Gimme all the food – Humboldt University
I know why you are reading this blog. No doubt you’ve read a thousand blogs by every friend who has ever gone overseas, and if you’re anything like me, there is only one thing you really want to hear about. No, not the wholesome excursions to churches and museums. Nor the sudden realisation of what travel really means. It’s the food. The delicious, succulent meals that you would never eat back home, but while you are away, you say ‘why not’ and dig in.
From the moment I landed in Munich, Germany, my low-carb diet went out the window. In my defense, it was cold, it was snowing and all the restaurants seemed to serve potato and sausage only. Once I had started down that path, there was to be no return.
Let me tell you about the dish called ‘pork knuckle’. To all the vegetarians reading this, I suggest you skip to the next section. Pork knuckle is pure, succulent, dripping meat, accompanied by a potato dumpling. What is a potato dumpling, you ask? The easiest way to describe it is ten potatoes compressed into one and fried. The heartburn soon ensues, but it is worth it.
Pretzels were 29 cents in Berlin. 29 cents. What a bargain! Yes, the miser within me cannot resist a good deal, and so every morning I would detour past the supermarket to get my 58 cents worth of salty bread.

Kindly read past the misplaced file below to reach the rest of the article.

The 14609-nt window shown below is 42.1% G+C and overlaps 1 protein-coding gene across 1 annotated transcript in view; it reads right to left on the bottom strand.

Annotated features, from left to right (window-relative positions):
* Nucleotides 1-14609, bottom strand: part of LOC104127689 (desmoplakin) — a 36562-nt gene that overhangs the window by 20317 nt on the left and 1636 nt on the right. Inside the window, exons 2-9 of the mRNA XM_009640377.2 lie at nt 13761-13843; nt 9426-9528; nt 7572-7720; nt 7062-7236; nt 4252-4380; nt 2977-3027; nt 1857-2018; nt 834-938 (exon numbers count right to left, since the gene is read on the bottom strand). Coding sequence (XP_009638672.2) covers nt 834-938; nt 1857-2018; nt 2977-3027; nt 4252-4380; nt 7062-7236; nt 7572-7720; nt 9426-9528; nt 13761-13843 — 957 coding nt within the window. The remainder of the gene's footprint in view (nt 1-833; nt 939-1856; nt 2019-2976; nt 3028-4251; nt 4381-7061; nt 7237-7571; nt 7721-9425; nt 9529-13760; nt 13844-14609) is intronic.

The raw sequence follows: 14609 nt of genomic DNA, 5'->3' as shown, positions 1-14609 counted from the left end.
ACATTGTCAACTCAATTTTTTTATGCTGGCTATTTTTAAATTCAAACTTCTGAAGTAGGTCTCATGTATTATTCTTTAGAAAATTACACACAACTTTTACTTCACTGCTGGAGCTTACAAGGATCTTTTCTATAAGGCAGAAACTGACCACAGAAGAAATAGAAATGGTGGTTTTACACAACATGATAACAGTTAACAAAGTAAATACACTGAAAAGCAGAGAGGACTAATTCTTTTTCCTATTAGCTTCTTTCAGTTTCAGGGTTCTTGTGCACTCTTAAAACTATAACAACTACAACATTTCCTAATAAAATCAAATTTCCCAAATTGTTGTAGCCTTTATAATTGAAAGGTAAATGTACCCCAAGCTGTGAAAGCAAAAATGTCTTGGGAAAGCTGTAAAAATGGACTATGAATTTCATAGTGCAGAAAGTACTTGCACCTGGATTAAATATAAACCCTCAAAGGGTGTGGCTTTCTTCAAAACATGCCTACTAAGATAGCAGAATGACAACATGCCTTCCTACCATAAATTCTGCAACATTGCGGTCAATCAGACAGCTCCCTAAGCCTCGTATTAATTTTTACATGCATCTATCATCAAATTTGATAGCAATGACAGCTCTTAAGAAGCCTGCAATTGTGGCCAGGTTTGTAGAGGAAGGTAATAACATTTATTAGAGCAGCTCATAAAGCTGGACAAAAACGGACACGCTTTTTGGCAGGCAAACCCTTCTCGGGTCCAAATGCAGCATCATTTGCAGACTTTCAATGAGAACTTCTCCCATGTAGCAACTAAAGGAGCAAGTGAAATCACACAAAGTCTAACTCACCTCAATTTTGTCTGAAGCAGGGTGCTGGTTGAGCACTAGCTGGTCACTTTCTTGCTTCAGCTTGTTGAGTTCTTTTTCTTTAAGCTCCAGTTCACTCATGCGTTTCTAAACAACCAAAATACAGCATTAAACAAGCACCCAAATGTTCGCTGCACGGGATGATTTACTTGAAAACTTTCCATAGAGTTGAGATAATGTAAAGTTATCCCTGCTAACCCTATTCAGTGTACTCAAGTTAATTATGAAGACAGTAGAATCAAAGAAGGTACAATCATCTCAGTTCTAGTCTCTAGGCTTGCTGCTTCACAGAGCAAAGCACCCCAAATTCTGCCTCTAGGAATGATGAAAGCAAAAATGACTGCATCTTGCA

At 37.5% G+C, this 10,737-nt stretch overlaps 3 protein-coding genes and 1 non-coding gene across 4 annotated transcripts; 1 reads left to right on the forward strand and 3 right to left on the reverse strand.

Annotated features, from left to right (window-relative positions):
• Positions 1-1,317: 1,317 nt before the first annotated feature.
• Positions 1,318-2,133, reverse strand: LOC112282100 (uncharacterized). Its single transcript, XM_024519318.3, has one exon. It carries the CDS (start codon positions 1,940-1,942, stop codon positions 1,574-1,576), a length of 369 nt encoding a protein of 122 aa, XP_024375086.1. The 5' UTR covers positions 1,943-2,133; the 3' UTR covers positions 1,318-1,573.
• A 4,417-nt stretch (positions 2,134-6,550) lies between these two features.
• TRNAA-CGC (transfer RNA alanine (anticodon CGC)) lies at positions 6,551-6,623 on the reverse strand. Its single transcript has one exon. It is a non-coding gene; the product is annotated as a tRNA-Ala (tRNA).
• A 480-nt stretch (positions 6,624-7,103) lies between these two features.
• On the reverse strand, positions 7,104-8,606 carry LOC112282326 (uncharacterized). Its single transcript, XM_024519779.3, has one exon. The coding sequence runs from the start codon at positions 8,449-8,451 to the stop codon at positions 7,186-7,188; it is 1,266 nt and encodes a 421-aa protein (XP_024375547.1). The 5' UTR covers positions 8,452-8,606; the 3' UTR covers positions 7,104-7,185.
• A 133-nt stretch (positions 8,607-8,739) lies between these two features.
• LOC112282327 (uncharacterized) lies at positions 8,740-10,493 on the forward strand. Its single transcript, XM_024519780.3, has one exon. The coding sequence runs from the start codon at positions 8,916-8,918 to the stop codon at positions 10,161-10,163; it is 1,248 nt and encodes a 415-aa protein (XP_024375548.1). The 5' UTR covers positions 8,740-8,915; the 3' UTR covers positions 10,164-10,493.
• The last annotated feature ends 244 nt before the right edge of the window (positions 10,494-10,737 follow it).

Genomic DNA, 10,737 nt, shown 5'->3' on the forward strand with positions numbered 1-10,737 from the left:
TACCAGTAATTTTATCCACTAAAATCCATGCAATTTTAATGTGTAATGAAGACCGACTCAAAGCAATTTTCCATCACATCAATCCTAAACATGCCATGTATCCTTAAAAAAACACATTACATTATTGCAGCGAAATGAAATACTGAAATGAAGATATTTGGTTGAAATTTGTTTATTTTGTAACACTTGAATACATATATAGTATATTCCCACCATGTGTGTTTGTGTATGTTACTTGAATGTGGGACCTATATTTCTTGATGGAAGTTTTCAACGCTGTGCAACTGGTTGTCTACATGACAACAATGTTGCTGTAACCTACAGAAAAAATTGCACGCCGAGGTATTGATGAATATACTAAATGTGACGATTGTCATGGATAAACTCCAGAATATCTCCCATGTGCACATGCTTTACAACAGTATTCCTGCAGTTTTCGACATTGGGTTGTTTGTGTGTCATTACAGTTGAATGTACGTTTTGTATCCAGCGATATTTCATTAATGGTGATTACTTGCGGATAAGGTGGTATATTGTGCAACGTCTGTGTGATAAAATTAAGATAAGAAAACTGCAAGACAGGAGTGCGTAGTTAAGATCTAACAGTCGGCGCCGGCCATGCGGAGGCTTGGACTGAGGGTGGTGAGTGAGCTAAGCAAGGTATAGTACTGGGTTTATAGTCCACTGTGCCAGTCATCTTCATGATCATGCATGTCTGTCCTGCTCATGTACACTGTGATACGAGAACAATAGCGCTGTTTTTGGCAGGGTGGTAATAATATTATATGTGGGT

Much to the delight of myself and my fellow travelers, doner kebabs were everywhere and they were cheap. Not to mention these doner shops were run with pride, every kebab a work of art.
The other great food of Germany was the pizza. Italian immigrants over the years have established authentic Italian restaurants all over Germany. The one weird thing, however, was they never cut the pizza into slices! It mystified me the first few times, initially thinking that they had forgotten. I mean, it’s not exactly asking much, is it? Despite this, the pizza was fantastic.
I did have two pet peeves during my time in Munich and Berlin. One- water was never free. Gone were the days where you walk into a restaurant and are greeted with a chilled glass of tap water- on the house of course. Oh no, even the hard labour of filling a jug from the tap had to be rewarded to the tune of three or four euro.
Following on from this was the lack of public bathrooms. Every bathroom had to be paid for and there was no ducking into Maccas if you were bursting! I was outraged. Isn’t access to toilets an international human right?
All jokes aside, I had an amazing time while overseas. I thoroughly enjoyed my course at Humboldt University in Berlin and would 100000% do it again. I loved meeting new people, and yes, I do have a soft spot for museums and art galleries so I was in paradise. It is an experience that will stay with me for the rest of my life.
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